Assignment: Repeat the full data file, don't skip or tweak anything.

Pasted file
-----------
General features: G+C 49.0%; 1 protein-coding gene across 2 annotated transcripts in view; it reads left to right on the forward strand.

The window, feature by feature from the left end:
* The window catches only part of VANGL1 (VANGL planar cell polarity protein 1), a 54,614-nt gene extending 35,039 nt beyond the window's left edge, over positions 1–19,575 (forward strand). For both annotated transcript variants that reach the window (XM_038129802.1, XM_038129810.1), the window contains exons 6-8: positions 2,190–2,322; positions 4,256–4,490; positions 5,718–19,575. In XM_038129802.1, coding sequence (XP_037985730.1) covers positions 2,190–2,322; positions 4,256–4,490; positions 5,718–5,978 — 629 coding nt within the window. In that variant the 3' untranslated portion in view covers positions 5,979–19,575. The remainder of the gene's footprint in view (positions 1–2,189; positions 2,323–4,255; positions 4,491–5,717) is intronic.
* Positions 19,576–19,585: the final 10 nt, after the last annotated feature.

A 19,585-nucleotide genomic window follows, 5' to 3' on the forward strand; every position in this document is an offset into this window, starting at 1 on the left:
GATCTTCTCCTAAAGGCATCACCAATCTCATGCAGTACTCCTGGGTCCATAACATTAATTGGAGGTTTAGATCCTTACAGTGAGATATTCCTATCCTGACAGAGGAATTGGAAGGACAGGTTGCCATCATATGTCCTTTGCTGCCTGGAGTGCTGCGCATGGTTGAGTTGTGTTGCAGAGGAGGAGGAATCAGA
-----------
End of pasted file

General features: G+C 49.0%; 1 protein-coding gene across 2 annotated transcripts in view; it reads left to right on the forward strand.

The window, feature by feature from the left end:
* The window catches only part of VANGL1 (VANGL planar cell polarity protein 1), a 54,614-nt gene extending 35,039 nt beyond the window's left edge, over positions 1–19,575 (forward strand). For both annotated transcript variants that reach the window (XM_038129802.1, XM_038129810.1), the window contains exons 6-8: positions 2,190–2,322; positions 4,256–4,490; positions 5,718–19,575. In XM_038129802.1, coding sequence (XP_037985730.1) covers positions 2,190–2,322; positions 4,256–4,490; positions 5,718–5,978 — 629 coding nt within the window. In that variant the 3' untranslated portion in view covers positions 5,979–19,575. The remainder of the gene's footprint in view (positions 1–2,189; positions 2,323–4,255; positions 4,491–5,717) is intronic.
* Positions 19,576–19,585: the final 10 nt, after the last annotated feature.

A 19,585-nucleotide genomic window follows, 5' to 3' on the forward strand; every position in this document is an offset into this window, starting at 1 on the left:
GATCTTCTCCTAAAGGCATCACCAATCTCATGCAGTACTCCTGGGTCCATAACATTAATTGGAGGTTTAGATCCTTACAGTGAGATATTCCTATCCTGACAGAGGAATTGGAAGGACAGGTTGCCATCATATGTCCTTTGCTGCCTGGAGTGCTGCGCATGGTTGAGTTGTGTTGCAGAGGAGGAGGAATCAGA